Prior to the 1980s most Mennonite homes didn’t even have television sets. Those of us who grew up in the 80s may have had a TV, but our repertoire of shows was extremely limited. We were allowed to watch Hymn Sing and Hockey Night in Canada and that’s about it. Here is a list of top shows your Mennonite mom probably didn’t let you watch.
- ThunderCats (1985-1989) – Thankfully this was always aired while your parents were out milking cows, otherwise they’d have been mighty upset. Magical alien cats with mystical powers? That doesn’t sound very Mennonite to me. Plus it was made in Japan. Super non-Menno.
- Fraggle Rock (1983-1987) – This Jim Henson show featured weird-looking puppets that lived under the house. The show was labelled “New Age,” but very likely your mom just didn’t want you digging around and discovering dad’s brandy stash beneath the floorboards. Also, Fraggles were apparently very nightmare-inducing to sensitive young Mennonite minds.
- The Smurfs (1981-1990) – Like the Fraggles, the Smurfs were small and weird. Mennonites are suspicious of any creature smaller than a chicken. Also, Smurfs are not edible – so that puts them in the “unnecessary” category.
- The A Team (1983-1987) – The A Team were a band of thugs who escaped from a military prison. That’s worse than the selbstschutz. Plus all that bling around Mr. T’s neck was far too showy.
- Growing Pains (1985-1992) – More recently, Mennonites have come to appreciate the work of Kirk Cameron, especially his Oscar-winning performances in the Left Behind movies and various Creationist youtube videos, but back in the 80s, this teen heartthrob was known for the smutty sitcom Growing Pains, which was strictly forbidden by every self-repsecting Mennonite parent…and for good reason.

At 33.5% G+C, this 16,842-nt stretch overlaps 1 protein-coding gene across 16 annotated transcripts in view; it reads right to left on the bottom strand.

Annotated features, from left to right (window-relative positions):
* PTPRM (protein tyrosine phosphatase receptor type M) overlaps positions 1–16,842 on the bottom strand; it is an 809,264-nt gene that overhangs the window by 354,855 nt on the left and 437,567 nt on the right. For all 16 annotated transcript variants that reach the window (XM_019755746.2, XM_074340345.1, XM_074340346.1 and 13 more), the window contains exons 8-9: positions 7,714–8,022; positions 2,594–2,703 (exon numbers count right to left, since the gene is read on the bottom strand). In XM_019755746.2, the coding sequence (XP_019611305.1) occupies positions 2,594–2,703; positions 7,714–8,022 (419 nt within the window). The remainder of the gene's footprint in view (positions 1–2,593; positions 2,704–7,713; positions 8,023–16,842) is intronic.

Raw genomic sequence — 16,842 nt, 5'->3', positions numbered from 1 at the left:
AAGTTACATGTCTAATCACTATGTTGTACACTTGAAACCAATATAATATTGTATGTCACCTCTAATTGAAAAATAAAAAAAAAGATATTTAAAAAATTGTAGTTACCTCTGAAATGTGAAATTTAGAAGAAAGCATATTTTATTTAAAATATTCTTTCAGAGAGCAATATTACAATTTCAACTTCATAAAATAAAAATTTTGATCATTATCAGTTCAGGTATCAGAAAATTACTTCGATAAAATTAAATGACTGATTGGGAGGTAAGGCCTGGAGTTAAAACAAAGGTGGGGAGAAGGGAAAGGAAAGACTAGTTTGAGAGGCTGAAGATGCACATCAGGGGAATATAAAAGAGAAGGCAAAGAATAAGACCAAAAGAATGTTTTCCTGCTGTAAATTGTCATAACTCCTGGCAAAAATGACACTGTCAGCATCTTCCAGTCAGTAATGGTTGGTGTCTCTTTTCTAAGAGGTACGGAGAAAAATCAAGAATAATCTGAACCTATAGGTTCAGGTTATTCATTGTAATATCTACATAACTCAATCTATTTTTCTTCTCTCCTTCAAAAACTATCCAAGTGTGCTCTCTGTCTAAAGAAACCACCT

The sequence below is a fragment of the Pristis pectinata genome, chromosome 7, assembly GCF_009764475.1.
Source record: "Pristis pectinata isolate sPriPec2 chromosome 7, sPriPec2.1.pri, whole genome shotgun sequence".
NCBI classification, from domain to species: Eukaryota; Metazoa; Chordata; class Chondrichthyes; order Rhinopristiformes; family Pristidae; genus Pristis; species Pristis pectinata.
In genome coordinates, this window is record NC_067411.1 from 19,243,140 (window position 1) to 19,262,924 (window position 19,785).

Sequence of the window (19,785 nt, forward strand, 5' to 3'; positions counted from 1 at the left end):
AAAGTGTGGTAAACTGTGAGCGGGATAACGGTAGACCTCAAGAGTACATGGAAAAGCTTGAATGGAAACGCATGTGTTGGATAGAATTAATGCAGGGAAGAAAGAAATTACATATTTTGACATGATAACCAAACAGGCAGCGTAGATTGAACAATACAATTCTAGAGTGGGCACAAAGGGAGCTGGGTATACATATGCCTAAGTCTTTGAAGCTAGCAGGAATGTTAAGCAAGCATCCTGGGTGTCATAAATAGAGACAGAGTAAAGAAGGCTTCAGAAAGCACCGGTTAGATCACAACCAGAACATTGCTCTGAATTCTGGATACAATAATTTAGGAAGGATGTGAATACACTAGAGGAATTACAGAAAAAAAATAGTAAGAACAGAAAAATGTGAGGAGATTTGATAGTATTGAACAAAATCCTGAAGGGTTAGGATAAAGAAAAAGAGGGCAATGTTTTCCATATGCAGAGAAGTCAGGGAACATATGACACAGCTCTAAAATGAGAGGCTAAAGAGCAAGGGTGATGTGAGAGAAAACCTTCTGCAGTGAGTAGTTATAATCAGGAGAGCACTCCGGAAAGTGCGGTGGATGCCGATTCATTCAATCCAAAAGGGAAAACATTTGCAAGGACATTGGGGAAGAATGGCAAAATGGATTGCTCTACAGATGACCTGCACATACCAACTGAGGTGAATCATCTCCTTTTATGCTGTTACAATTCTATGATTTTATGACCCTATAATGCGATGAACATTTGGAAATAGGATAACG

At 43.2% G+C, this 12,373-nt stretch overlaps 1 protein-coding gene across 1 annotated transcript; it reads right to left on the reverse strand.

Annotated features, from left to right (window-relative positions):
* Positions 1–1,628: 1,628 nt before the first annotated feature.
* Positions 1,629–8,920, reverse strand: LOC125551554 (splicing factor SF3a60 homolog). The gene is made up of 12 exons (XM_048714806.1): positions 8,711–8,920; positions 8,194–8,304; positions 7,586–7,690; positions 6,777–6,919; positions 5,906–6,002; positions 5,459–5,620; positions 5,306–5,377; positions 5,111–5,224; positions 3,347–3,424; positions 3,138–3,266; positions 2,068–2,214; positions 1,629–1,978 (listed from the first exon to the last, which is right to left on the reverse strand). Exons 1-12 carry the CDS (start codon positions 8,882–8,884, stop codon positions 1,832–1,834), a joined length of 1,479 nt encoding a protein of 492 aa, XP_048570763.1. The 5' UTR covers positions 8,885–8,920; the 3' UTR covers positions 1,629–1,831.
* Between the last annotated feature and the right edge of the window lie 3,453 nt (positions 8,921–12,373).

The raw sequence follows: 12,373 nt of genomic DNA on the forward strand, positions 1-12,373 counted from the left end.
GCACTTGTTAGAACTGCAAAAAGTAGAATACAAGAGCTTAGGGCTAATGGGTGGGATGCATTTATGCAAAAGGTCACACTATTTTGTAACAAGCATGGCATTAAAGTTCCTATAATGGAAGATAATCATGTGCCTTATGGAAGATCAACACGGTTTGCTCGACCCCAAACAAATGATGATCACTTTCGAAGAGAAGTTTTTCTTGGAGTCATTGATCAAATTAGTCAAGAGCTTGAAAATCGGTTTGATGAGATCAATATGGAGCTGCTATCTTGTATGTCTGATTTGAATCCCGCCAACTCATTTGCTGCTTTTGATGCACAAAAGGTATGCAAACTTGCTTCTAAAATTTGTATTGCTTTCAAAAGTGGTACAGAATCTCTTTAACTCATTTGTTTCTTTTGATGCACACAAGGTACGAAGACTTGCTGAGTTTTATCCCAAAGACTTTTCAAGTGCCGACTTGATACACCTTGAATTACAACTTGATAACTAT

- ALF (1986-1990) – ALF was a wise-cracking alien from the planet Melmac, who lived with a nice middle-class suburban family named the Tanners. The fact he was an alien was one strike against him. The fact he was such a smart aleck was the second strike. Many Mennonites saw ALF as a metaphor for the increasing influence of Englishers on our precious Mennonite culture.
- The Golden Girls (1985-1992) – At first Mennonites were excited to watch this show about a bunch of retired grannies in Florida. It had Betty White! Plus that one woman was on the Shoppers Drug Mart commercials. After a few episodes, however, the sexual content became all too evident. Along with Cheers and re-runs of MASH, The Golden Girls was one of those shows your parents watched after they tucked you into bed.
- He-Man and the Masters of the Universe (1983-1985) – This animated series featured a lot of scary characters and also magic. Skeletor, according to Mennonite moms, was basically the Devil. Try as we might, no Mennonite child of the 80s was ever successful in convincing Mom to let us watch it. We had equal difficulty with the popular spin-off series She-Ra: Princess of Power.
- Teenage Mutant Ninja Turtles (1987-1996) – When a 1980s Mennonite child wanted to dress as Leo, Raph, Donnie or Mikey for Halloween, the request was immediately denied. TMNT were teenagers, mutants and ninjas – that’s a triple whammy. If it wasn’t for your cool Uncle Jake who taped the show and showed you five episodes one evening when your mom made the mistake of letting him babysit, you wouldn’t even know the Ninja Turtles even existed.
- The Care Bears (1985-1988) – Too much magic. Too many rainbows. Plus the Care Bears countdown should have been in Plautdietsch. “Care Bears count down – fief, fea, dree, twee, een.”
(photo credit: Uncredited White House photographer/CC)